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Floresta e Ambiente

On-line version ISSN 2179-8087

Floresta Ambient. vol.20 no.2 Seropédica Apr./June 2013

http://dx.doi.org/10.4322/floram.2013.017 

ORIGINAL ARTICLE

 

Volume loss as a tool to assess kiln drying of eucalyptus wood

 

Perda de volume como ferramenta para avaliação da secagem da madeira de eucalipto

 

 

Djeison Cesar BatistaI; Ricardo Jorge KlitzkeII; Márcio Pereira da RochaII; Graciela Inez Bolzon de MuñizII; Tharcia Ribeiro BatistaI

IDepartamento de Ciências Florestais e da Madeira, Universidade Federal do Espírito Santo – UFES, Jerônimo Monteiro/ES, Brasil
IIDepartamento de Engenharia e Tecnologia Florestal, Universidade Federal do Paraná – UFPR, Curitiba/PR, Brasil

Correspondence to

 

 


ABSTRACT

In this study, we aimed to analyze the kiln drying quality of Eucalyptus grandis, Eucalyptus saligna and Eucalyptus dunnii woods with respect to volume loss. Wood from the three species was kiln dried together with the same drying schedule and conditions in a conventional-temperature pilot kiln. Three kinds of volume loss were evaluated: total - from saturated (initial) to machined (final) condition; shrinkage – from saturated to 10% moisture content; and machining – from 10% moisture content to machined condition. Eucalyptus grandis wood was the most dimensionally stable and presented the smallest volume loss due to shrinkage. Although they had different shrinkage behaviors, Eucalyptus grandis and Eucalyptus saligna woods presented the same drying quality regarding machining and total volume losses. These species can be considered the same for kiln drying. Eucalyptus dunnii wood presented the worst quality in drying, and should not be kiln dried in the same batch with the other species.

Keywords: drying quality, species grouping, shrinkage and machining, Eucalyptus spp.


RESUMO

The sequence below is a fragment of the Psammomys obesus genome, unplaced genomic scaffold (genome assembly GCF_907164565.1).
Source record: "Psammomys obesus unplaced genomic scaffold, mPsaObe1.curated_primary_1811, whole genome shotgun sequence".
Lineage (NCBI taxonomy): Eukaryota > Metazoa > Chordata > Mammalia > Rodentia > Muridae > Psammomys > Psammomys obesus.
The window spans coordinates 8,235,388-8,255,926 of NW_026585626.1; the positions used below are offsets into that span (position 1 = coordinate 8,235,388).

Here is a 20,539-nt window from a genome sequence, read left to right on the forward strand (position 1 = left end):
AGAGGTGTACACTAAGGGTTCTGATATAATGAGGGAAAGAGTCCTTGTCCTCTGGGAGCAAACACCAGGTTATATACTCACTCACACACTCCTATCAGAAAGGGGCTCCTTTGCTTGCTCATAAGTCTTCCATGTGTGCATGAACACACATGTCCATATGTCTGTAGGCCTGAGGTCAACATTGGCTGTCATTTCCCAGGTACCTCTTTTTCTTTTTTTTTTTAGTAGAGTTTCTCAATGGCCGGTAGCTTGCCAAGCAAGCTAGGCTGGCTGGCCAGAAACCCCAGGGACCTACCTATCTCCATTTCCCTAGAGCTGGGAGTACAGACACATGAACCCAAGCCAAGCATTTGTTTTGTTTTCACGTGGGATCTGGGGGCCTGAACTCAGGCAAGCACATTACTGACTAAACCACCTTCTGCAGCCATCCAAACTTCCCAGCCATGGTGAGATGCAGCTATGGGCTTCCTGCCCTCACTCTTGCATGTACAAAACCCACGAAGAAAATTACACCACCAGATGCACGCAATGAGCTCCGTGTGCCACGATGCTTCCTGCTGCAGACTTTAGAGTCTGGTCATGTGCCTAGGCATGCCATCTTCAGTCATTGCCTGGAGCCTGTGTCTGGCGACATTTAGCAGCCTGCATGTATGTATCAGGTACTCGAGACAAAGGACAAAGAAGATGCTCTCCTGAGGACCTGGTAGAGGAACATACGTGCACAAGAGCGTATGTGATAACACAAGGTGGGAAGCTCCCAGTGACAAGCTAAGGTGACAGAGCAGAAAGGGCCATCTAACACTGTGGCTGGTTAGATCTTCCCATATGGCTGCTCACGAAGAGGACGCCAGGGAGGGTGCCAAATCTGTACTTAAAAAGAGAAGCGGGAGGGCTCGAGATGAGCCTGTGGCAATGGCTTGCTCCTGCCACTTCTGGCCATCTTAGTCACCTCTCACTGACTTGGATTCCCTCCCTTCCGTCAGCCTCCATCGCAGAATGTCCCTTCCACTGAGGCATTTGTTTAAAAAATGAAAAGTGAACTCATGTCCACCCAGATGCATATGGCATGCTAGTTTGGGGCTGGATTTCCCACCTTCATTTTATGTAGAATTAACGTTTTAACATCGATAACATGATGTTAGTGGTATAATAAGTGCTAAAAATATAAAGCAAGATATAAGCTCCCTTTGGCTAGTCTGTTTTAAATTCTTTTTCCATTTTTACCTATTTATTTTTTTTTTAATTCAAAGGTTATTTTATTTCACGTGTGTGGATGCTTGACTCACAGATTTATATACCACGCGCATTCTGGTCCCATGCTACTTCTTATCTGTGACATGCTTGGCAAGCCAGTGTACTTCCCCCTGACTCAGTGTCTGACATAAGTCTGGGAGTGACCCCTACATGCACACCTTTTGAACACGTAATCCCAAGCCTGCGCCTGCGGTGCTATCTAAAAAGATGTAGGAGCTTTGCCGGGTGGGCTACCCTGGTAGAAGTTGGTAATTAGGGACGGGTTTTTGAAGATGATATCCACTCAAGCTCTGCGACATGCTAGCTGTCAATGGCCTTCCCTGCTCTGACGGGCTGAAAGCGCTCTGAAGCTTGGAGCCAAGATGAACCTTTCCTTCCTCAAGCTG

O objetivo deste trabalho foi avaliar a qualidade da secagem da madeira de Eucalyptus grandis, Eucalyptus saligna e Eucalyptus dunnii, em termos de perda de volume. A madeira das três espécies foi seca conjuntamente, com o mesmo programa de secagem e condições ambientais, em uma câmara-piloto de secagem convencional. Foram avaliados três tipos de perda de volume: total – da condição saturada (inicial) até a aplainada (final); contração – da condição saturada até 10% de umidade; usinagem – da condição saturada até a aplainada. A madeira de Eucalyptus grandis foi a mais estável dimensionalmente e apresentou a menor perda de volume na contração. Embora tenham comportamentos diferentes de estabilidade dimensional, as madeiras de Eucalyptus grandis e Eucalyptus saligna apresentaram a mesma qualidade de secagem, levando-se em consideração as perdas de volume no aplainamento e total. Estas espécies podem ser consideradas a mesma para a secagem convencional. A madeira de Eucalyptus dunnii apresentou a pior qualidade de secagem e não deve ser seca na mesma carga que as demais.

Palavras-chave: qualidade da secagem, agrupamento de species, contração e aplainamento, Eucalyptus spp.


 

 

1. INTRODUCTION

Drying fast-grown plantation eucalypt wood is a very common practice in Brazil. Wood can be naturally pre-dried or not before kiln drying depending on the company. In both cases, conventional-temperature kiln drying is the most common practice among the artificial drying methods used in Brazil.

According to Simpson (1991), conventional-temperature kilns typically operate in temperatures ranging from 40 to 80 ºC. The majority of hardwood lumber and sizeable amounts of softwood lumber are dried to final moisture content in kilns operating within this temperature range. These include steam-heated kilns and dehumidification kilns designed to operate up to 70 ºC. The bulk of the kiln schedules available for the various species and thicknesses are for kilns operating at conventional temperature.

Eucalyptus wood from fast-grown plantations is widely known as a difficult material to dry. This is because of its high growth stresses, low permeability (small cell dimensions and presence of tylosis) and most importantly the use of dimensionally instable and low-resistance juvenile wood, which lead to a wide variety of drying defects, from minor surface cracks to severe collapse.

Wood is dimensionally stable when the moisture content is greater than the fiber saturation point (FSP). Below the FSP, wood changes dimension as it gains (swells) or loses moisture (shrinks), because cell wall volume depends on the amount of bound water (Glass & Zelinka, 2010).

Most defects that develop in wood products during drying can be classified as fracture or distortion, warp, or discoloration. Wood shrinkage is mainly responsible for wood ruptures and distortion of shape (Bergman, 2010).

Shrinking and swelling can result in warping, cracking, and splitting, which in turn can lead to decreased utility of wood products, such as loosening of tool handles, gaps in flooring, or other performance problems (Glass & Zelinka, 2010).